Quentin Crewe

Quentin Crewe

Writer

https://en.wikipedia.org/wiki/Quentin_Crewe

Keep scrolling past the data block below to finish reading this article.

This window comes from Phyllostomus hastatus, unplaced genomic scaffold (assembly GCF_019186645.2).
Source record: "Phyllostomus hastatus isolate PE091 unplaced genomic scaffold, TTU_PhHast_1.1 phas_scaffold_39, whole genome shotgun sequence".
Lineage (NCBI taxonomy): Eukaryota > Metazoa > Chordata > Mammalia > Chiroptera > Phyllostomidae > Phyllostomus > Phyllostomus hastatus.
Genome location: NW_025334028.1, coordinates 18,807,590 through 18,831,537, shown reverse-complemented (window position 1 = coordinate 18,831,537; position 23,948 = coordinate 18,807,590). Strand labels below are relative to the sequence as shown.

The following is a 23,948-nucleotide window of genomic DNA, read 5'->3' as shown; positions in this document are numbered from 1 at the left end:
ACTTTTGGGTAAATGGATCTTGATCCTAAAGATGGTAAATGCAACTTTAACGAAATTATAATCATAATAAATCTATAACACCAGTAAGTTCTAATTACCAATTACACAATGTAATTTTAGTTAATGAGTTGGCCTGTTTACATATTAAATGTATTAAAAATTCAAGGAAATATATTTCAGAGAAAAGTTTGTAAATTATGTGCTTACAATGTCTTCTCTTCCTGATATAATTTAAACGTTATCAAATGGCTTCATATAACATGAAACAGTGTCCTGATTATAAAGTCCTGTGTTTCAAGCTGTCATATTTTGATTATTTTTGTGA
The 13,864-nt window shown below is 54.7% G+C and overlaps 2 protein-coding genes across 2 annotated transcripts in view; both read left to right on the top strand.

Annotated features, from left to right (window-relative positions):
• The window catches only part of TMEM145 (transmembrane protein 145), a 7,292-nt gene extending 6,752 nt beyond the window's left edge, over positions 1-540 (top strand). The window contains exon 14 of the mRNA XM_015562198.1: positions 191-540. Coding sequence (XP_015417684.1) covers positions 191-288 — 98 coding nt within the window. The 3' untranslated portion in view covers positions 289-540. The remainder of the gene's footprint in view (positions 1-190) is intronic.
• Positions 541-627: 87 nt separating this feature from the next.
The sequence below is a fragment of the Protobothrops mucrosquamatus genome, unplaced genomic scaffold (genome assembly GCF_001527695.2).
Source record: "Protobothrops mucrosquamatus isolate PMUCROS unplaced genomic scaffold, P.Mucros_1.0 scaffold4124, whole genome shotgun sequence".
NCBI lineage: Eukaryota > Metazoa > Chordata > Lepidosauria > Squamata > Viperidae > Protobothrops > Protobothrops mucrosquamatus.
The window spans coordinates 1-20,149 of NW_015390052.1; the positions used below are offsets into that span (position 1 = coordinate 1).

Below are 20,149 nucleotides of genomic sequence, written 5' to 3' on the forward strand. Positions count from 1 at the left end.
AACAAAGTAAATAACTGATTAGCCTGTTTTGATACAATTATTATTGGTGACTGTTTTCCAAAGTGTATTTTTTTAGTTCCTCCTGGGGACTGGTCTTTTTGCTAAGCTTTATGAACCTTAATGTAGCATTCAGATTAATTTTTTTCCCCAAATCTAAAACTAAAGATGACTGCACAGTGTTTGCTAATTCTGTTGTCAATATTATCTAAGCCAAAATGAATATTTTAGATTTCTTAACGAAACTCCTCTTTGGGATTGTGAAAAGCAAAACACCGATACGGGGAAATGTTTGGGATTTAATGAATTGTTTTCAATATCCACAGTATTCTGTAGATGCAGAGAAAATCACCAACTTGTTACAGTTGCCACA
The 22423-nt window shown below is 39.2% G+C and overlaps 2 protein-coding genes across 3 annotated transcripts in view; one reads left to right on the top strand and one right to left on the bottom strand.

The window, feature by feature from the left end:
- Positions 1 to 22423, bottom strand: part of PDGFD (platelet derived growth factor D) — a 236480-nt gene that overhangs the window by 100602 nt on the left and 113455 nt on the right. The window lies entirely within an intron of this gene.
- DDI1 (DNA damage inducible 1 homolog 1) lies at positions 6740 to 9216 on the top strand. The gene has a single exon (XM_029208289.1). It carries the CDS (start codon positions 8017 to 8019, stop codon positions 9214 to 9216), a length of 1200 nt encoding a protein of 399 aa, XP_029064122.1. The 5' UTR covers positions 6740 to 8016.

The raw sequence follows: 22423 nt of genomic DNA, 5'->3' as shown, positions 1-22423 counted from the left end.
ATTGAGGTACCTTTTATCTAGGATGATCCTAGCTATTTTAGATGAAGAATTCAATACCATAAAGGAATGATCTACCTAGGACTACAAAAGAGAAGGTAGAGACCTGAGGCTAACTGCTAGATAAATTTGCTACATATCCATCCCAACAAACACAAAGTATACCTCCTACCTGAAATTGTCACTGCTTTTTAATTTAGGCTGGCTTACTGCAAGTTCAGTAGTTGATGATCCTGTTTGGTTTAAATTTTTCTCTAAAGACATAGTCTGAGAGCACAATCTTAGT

Quentin Crewe was born in 1926. He suffered from muscular dystrophy and a doctor told his mother when he was six that he would die sometime between the ages of 16 and 25. She never mentioned it to him. Born into a certain background, he was a rebel and free spirit and determined his disability - and his wheelchair - were going to have no impact on his passion for adventure and for life. He was sacked from Eton and sent down from Cambridge. He lived mainly in England but also all over the world at various times - Italy, Japan, Kenya, Uganda, France. He was only the fourth European to cross the Empty Quarter of Saudi Arabia, in 1967. Apart from a ten year period as a farmer in Staffordshire, he was a writer and journalist all his life, contributing regularly to newspapers and magazines. He became a restaurant critic quite by chance whilst working at Queen Magazine in the 1950s and it could be said he completely revolutionised restaurant criticism. Before he began, no one was ever rude about a restaurant and no one described anything other than the food. It is hard to imagine today. But he was the first to be withering about a chef's efforts, and to take on board the whole experience of going to a restaurant, which he regarded as a theatre, and so described the waiters, the fellow diners, the decor, which had never been done before. Soon, he had the power to fill - or close - a restaurant overnight. In 1978 his classic The Great Chefs of France (about the 13 Michelin three star restaurants outside Paris at the time). In 1982 he crossed the Sahara and was blown up by a land mine. His book In Search of the Sahara was published, followed The Last Maharaja, Touch the Happy Isles, and In the Realms of Gold followed, among others, including his memoir, Well, I Forget the Rest. He married three times and had five children by his different wives. He died on his 72nd birthday, in November 1998, proving with a certain relish that the Harley Street physician who had examined him with creepily soft hands back in 1932 to have been a charlatan.
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